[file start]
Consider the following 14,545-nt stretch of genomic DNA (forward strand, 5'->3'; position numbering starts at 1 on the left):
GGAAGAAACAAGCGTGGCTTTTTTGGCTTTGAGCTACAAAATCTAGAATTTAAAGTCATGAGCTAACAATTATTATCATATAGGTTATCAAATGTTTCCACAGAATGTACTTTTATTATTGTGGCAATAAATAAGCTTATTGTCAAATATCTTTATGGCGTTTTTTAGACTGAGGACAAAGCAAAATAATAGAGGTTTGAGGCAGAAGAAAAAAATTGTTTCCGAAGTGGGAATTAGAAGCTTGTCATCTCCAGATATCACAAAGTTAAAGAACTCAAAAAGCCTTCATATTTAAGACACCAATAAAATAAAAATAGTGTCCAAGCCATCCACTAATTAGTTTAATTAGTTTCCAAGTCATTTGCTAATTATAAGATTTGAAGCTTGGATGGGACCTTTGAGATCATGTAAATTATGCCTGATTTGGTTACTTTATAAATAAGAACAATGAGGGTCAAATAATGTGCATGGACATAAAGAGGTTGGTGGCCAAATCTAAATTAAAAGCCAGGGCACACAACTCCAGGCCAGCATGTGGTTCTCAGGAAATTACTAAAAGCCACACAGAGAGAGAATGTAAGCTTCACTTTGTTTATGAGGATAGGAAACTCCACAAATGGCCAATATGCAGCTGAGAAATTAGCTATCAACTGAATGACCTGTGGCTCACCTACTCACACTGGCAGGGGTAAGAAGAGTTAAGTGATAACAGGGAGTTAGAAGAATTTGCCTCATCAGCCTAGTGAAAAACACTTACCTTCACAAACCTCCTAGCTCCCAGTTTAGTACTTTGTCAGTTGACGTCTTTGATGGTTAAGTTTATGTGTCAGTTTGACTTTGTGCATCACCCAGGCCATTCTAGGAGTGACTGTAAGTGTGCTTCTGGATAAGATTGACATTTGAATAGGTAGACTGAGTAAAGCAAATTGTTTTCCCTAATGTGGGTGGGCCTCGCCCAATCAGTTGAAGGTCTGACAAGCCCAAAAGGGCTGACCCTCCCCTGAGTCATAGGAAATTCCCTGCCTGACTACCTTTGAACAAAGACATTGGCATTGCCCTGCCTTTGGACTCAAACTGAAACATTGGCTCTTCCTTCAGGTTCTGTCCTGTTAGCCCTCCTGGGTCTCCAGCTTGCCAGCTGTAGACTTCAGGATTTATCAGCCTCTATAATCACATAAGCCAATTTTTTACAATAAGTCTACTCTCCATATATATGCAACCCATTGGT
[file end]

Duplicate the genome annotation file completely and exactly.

Consider the following 14,545-nt stretch of genomic DNA (forward strand, 5'->3'; position numbering starts at 1 on the left):
GGAAGAAACAAGCGTGGCTTTTTTGGCTTTGAGCTACAAAATCTAGAATTTAAAGTCATGAGCTAACAATTATTATCATATAGGTTATCAAATGTTTCCACAGAATGTACTTTTATTATTGTGGCAATAAATAAGCTTATTGTCAAATATCTTTATGGCGTTTTTTAGACTGAGGACAAAGCAAAATAATAGAGGTTTGAGGCAGAAGAAAAAAATTGTTTCCGAAGTGGGAATTAGAAGCTTGTCATCTCCAGATATCACAAAGTTAAAGAACTCAAAAAGCCTTCATATTTAAGACACCAATAAAATAAAAATAGTGTCCAAGCCATCCACTAATTAGTTTAATTAGTTTCCAAGTCATTTGCTAATTATAAGATTTGAAGCTTGGATGGGACCTTTGAGATCATGTAAATTATGCCTGATTTGGTTACTTTATAAATAAGAACAATGAGGGTCAAATAATGTGCATGGACATAAAGAGGTTGGTGGCCAAATCTAAATTAAAAGCCAGGGCACACAACTCCAGGCCAGCATGTGGTTCTCAGGAAATTACTAAAAGCCACACAGAGAGAGAATGTAAGCTTCACTTTGTTTATGAGGATAGGAAACTCCACAAATGGCCAATATGCAGCTGAGAAATTAGCTATCAACTGAATGACCTGTGGCTCACCTACTCACACTGGCAGGGGTAAGAAGAGTTAAGTGATAACAGGGAGTTAGAAGAATTTGCCTCATCAGCCTAGTGAAAAACACTTACCTTCACAAACCTCCTAGCTCCCAGTTTAGTACTTTGTCAGTTGACGTCTTTGATGGTTAAGTTTATGTGTCAGTTTGACTTTGTGCATCACCCAGGCCATTCTAGGAGTGACTGTAAGTGTGCTTCTGGATAAGATTGACATTTGAATAGGTAGACTGAGTAAAGCAAATTGTTTTCCCTAATGTGGGTGGGCCTCGCCCAATCAGTTGAAGGTCTGACAAGCCCAAAAGGGCTGACCCTCCCCTGAGTCATAGGAAATTCCCTGCCTGACTACCTTTGAACAAAGACATTGGCATTGCCCTGCCTTTGGACTCAAACTGAAACATTGGCTCTTCCTTCAGGTTCTGTCCTGTTAGCCCTCCTGGGTCTCCAGCTTGCCAGCTGTAGACTTCAGGATTTATCAGCCTCTATAATCACATAAGCCAATTTTTTACAATAAGTCTACTCTCCATATATATGCAACCCATTGGT